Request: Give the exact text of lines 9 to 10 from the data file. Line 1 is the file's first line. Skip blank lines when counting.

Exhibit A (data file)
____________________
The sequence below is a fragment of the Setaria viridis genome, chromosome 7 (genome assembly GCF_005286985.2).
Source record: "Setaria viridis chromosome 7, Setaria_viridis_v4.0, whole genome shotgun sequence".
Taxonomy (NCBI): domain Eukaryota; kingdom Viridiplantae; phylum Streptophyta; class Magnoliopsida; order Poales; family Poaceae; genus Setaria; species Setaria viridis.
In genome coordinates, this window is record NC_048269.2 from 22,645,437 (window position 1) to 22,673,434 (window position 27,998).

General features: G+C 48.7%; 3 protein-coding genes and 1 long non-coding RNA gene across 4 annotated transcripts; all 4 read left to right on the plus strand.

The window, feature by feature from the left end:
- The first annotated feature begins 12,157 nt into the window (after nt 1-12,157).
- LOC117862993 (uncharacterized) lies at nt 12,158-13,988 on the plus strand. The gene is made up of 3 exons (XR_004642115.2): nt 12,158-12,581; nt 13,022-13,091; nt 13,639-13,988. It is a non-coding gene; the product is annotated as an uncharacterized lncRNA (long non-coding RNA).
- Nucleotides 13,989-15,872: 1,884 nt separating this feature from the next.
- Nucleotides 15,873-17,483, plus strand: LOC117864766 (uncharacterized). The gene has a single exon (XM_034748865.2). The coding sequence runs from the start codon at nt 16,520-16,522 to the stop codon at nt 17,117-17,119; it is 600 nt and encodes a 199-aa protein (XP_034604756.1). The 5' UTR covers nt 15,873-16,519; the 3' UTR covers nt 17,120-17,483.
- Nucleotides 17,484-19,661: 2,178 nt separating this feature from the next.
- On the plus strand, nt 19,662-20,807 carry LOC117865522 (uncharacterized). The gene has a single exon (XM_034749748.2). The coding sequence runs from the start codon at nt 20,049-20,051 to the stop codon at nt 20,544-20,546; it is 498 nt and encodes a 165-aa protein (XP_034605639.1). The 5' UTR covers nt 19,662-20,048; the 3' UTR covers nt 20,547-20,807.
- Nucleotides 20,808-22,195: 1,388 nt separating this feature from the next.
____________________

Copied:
- Nucleotides 13,989-15,872: 1,884 nt separating this feature from the next.
- Nucleotides 15,873-17,483, plus strand: LOC117864766 (uncharacterized). The gene has a single exon (XM_034748865.2). The coding sequence runs from the start codon at nt 16,520-16,522 to the stop codon at nt 17,117-17,119; it is 600 nt and encodes a 199-aa protein (XP_034604756.1). The 5' UTR covers nt 15,873-16,519; the 3' UTR covers nt 17,120-17,483.